Patel said Built.io continues to keep an eye on the container ecosystem for other tools that could take over the management layer for them, and while Deis comes close, for now, they have decided to continue doing this themselves.
Leveraging Containers to Introduce Continuous Delivery
There is no shortage of those wanting to experiment with using containers in production, as Luis Elizondo found after he published a series of blog posts on his Docker production workflow. Elizondo works for the IIIEPE — a government-funded agency dedicated to education research — where he manages everything from small static HTML sites to full-blown learning management systems for teachers.
“We have 25 web applications, and most of them are run on Drupal, but we also use Node.js and Python. The biggest problem is that we have a lot of issues when we are moving a web app from dev to production,” Elizondo said.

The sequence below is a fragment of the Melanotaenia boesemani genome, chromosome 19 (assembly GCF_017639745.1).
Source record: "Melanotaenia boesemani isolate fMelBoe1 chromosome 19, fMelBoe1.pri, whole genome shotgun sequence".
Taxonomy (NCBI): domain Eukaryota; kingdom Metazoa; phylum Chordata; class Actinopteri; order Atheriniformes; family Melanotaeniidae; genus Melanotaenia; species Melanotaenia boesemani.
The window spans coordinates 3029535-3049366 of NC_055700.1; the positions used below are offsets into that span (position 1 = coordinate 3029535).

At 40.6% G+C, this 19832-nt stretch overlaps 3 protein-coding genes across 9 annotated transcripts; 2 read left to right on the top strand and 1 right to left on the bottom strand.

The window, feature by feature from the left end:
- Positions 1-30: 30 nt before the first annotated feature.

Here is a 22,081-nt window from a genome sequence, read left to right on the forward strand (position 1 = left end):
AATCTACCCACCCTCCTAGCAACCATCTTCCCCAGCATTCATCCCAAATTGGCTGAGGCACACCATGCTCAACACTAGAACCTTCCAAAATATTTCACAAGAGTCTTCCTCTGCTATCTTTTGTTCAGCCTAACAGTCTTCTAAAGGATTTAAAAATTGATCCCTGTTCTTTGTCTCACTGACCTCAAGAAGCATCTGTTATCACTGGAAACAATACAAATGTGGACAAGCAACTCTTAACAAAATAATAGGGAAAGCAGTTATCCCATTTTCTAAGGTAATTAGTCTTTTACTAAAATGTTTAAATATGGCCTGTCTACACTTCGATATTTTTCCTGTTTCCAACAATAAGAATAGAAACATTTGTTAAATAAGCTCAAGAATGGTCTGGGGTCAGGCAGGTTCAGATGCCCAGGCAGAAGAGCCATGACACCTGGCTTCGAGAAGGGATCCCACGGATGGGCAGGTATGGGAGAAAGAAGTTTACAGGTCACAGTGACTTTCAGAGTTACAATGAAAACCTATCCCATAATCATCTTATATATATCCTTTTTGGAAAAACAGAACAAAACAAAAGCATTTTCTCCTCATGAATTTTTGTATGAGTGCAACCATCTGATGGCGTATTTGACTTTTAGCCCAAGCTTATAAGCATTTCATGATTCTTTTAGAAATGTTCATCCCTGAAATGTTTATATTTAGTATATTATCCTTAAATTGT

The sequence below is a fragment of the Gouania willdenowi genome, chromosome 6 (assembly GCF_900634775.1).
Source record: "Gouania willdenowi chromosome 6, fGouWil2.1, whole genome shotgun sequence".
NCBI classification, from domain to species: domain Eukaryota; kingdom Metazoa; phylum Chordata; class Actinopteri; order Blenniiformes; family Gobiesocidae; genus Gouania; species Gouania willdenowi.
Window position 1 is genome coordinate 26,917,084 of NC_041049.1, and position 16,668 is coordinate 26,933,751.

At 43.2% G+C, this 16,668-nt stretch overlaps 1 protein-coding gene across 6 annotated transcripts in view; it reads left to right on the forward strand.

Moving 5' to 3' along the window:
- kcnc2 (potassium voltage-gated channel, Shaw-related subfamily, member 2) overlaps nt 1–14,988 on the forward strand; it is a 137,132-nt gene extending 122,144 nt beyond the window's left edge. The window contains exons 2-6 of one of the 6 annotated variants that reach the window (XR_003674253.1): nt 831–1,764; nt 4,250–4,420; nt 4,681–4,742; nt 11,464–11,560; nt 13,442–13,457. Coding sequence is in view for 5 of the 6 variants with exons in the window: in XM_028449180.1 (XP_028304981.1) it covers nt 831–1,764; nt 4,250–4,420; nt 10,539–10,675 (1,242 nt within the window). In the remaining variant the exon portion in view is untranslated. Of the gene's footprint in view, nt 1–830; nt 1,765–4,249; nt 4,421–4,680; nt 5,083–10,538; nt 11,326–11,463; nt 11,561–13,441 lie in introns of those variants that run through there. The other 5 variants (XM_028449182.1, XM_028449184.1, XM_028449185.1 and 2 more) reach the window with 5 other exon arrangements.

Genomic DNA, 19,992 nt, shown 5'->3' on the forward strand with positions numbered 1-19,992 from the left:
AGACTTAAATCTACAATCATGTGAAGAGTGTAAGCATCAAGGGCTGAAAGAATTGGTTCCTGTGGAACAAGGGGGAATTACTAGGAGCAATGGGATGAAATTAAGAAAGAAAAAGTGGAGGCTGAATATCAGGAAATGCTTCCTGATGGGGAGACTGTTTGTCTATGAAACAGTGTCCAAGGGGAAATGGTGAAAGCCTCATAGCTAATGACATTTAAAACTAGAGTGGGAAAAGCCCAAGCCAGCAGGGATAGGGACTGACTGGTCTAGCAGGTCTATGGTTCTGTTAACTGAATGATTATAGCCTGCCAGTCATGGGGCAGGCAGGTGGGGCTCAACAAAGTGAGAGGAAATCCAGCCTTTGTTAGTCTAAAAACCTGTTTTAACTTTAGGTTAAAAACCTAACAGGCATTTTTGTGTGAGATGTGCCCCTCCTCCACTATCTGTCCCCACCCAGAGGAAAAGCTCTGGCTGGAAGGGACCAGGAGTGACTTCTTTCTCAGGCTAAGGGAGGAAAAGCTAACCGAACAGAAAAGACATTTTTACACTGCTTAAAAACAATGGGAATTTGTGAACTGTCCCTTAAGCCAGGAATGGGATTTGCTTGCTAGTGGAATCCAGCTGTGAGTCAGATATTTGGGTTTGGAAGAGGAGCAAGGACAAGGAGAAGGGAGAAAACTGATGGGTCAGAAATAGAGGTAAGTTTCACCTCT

Elizondo was looking for solutions that enabled use of their private cloud infrastructure that could scale horizontally. They expected their web applications to grow in both number and usage, so Docker was an appealing option for infrastructure solutions that could scale with their intended growth.
At the time, IIIEPE wasn’t using continuous delivery methodologies in their application architecture, so moving to a Docker container infrastructure also gave them the chance to implement new continuous delivery workflows in conjunction with their orchestration flow.
Elizondo’s blog series documented his approach to storage, orchestration, service discovery and load balancing in production as a way of sharing the workarounds and challenges he had to solve in making his workflow production-ready.
The team has two servers. One runs MaestroNG and is responsible for starting stock Docker containers. The other runs a virtual machine running Jenkins. “We use it as a kind of robot that performs repetitive work,” he said. “We programmed Jenkins so that when we push a new change to any of the projects, Jenkins detects the new change, rebuilds the whole image, adds the code to the new image, then orders MaestroNG to pull the image from Docker Hub, and that’s basically our workflow.”